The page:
Roots of the Modern World; the Archaeology of Scientific Discovery

Organisers James Morris (Museum of London Archaeology) and Don Walker (Museum of London Archaeology)

In our modern lives we are ubiquitous users of science and technology, much of which developed from discoveries and innovations from the 18th century onwards. This is a period that saw the transition to an industrial society, intellectual advances, and revolutionary socio-economic change. Until recently historical archaeology has been ignored by the majority of the archaeological community. However, work by advocates and groups such as the Post-Medieval Society, Association for Industrial Archaeology and Contemporary and Historical Archaeology in Theory (CHAT) have shown how historical archaeology is well placed to combine the material and the social.

The aim of this session is to explore how archaeology can inform our understanding of scientific development and its consequences from AD1700 onwards. We welcome papers that utilise archaeological evidence and other sources in association with contemporary theory, to investigate both grand and individual narratives. One such area for investigation is the material culture of scientific investigation and development. This can range from ceramics associated with apothecaries to the dissected remains of humans and animals. Methodologically we can contemplate how we identify and analyse such assemblages, but we also need to consider the narratives associated with them, as they often allow the archaeologist the rare opportunity to investigate the actions and motives of individuals. Archaeology is well placed to investigate the grander narrative of scientific discoveries and developments. For example the work of ‘polite’ gentleman scientists led to advances in medicine and other fields, altering society’s view of death and the human body. Also in this period the agricultural and industrial revolutions resulted in changes to the rural and urban environs, changing people’s relationship with each other, animals and the environment.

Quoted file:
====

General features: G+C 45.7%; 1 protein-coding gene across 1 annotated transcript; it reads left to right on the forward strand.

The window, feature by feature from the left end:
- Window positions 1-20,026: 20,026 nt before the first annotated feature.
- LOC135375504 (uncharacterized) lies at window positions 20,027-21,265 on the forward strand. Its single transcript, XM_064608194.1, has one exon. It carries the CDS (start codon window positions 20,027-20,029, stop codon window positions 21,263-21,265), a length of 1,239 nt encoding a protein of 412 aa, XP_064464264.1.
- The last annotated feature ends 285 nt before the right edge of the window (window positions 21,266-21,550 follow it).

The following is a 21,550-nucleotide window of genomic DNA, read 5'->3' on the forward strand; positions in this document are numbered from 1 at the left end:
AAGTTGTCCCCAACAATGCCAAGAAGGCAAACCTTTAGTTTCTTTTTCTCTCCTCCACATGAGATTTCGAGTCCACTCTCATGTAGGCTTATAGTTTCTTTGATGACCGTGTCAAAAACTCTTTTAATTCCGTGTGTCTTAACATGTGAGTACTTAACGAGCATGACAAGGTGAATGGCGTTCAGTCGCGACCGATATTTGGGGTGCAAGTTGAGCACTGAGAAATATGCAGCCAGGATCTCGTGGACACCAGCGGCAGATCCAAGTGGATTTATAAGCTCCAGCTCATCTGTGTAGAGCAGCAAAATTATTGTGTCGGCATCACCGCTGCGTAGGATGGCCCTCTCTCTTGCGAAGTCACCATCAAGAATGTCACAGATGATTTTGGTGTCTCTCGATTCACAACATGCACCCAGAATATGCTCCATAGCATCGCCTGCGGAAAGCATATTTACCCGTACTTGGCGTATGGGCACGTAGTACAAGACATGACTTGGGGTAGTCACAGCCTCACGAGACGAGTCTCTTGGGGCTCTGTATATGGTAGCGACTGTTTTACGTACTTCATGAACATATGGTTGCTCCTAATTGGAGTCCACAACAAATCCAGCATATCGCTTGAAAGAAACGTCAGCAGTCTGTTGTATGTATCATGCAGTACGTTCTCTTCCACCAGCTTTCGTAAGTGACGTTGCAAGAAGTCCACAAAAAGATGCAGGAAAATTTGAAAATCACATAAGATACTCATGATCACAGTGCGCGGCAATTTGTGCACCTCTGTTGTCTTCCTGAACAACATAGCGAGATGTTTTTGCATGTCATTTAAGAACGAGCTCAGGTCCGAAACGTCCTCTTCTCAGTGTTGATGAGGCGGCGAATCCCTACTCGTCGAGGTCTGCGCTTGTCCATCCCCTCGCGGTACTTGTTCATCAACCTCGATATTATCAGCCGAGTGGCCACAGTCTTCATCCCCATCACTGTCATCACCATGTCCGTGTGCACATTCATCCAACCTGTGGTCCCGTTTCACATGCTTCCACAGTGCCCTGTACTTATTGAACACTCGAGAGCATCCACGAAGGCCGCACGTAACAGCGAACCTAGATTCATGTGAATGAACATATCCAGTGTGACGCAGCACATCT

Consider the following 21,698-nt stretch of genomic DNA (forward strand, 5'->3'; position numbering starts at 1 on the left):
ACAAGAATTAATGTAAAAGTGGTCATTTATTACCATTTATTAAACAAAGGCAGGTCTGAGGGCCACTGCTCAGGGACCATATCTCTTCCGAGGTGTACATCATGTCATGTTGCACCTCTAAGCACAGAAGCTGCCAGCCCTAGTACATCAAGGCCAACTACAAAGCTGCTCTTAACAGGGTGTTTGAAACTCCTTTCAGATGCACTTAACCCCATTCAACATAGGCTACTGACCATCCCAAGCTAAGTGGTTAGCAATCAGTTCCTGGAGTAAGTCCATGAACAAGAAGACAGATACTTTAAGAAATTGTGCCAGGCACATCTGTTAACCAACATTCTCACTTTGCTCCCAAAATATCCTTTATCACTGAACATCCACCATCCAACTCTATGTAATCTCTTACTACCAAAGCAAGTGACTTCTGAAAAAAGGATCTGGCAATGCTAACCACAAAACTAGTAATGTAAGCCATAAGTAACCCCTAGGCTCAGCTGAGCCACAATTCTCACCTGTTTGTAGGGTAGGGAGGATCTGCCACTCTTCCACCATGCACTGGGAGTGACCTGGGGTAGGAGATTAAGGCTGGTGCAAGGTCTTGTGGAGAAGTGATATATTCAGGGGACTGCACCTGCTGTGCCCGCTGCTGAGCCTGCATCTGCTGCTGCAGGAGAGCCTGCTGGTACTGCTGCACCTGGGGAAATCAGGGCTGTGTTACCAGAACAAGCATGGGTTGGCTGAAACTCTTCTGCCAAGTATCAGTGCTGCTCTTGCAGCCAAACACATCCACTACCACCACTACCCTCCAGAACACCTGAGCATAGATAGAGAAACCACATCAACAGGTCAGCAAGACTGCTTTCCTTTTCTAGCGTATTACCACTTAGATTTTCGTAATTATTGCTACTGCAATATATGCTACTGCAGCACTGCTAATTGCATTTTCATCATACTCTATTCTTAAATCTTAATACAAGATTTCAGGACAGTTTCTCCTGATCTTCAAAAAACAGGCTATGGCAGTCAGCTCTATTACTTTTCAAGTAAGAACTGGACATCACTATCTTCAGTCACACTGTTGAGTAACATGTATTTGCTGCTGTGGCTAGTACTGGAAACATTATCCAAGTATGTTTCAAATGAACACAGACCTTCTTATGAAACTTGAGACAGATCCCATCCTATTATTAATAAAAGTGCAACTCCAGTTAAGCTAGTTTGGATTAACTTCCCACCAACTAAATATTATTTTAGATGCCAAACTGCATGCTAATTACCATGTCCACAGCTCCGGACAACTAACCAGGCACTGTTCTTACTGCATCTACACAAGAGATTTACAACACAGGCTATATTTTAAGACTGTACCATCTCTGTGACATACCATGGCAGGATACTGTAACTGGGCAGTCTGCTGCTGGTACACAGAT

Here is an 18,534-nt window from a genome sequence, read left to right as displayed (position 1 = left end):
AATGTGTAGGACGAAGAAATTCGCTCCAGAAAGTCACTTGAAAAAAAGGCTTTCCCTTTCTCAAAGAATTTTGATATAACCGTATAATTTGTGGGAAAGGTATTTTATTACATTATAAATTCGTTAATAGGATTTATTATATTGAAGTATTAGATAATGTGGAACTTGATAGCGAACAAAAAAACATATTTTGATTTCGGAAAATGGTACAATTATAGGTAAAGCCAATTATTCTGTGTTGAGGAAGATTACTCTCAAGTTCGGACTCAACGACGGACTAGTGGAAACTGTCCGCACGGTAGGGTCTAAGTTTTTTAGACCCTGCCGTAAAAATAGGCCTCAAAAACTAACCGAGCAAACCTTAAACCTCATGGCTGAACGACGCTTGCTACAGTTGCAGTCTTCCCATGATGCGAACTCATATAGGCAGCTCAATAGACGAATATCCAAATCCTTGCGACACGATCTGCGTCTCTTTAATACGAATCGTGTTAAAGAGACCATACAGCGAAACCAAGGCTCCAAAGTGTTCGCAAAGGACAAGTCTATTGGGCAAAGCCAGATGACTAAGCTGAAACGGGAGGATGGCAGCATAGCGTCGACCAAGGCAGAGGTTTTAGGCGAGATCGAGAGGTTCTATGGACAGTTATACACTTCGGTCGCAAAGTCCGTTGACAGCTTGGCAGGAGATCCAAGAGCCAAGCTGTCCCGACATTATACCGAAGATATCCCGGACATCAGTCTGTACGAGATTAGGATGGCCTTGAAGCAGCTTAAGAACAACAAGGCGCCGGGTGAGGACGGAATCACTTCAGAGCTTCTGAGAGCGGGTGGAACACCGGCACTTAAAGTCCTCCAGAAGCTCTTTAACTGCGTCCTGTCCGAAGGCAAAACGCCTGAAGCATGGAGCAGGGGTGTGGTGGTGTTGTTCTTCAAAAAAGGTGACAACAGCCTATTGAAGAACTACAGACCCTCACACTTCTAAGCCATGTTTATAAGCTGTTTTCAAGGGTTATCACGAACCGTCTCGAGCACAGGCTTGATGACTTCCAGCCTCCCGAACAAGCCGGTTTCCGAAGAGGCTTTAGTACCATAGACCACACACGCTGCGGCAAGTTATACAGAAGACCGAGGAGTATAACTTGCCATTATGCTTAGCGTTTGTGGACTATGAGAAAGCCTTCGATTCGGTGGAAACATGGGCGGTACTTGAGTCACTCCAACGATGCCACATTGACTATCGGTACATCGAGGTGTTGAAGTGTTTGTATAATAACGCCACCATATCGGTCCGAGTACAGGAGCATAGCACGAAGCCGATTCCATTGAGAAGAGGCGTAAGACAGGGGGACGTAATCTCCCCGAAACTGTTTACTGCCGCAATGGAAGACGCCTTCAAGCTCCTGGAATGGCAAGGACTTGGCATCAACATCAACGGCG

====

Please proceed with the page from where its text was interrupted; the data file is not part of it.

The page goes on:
We welcome papers from archaeologists, material specialists, historians and anthropologists that shed light on this important period. Although concerned with scientific and technological development we would reject that one must adopt either a ‘technocentric’ or a ‘sociocentric’ approach to the topic and would agree with Johnston’s (2009) observation that we cannot study social life without a deep understanding of technical process and vice versa.

Issues for papers could include;
– the material culture of scientific investigation at both the biographical and supra-biographical level
– the development of medicine and the human body as a material
– the effects of scientific discoveries on the rural and urban landscapes
– the changing relationships between humans, animals and the environment
– the social effects of scientific endeavor and discovery

Johnson, M. 2009. Forward: Crossing paths or sharing tracks?. In A. Horning, and M. Palmer. (eds.). Crossing Paths or Sharing Tracks? Future directions in the archaeological study of post-1550 Britain and Ireland. Woodbridge. The Boydell press.XV-XVII

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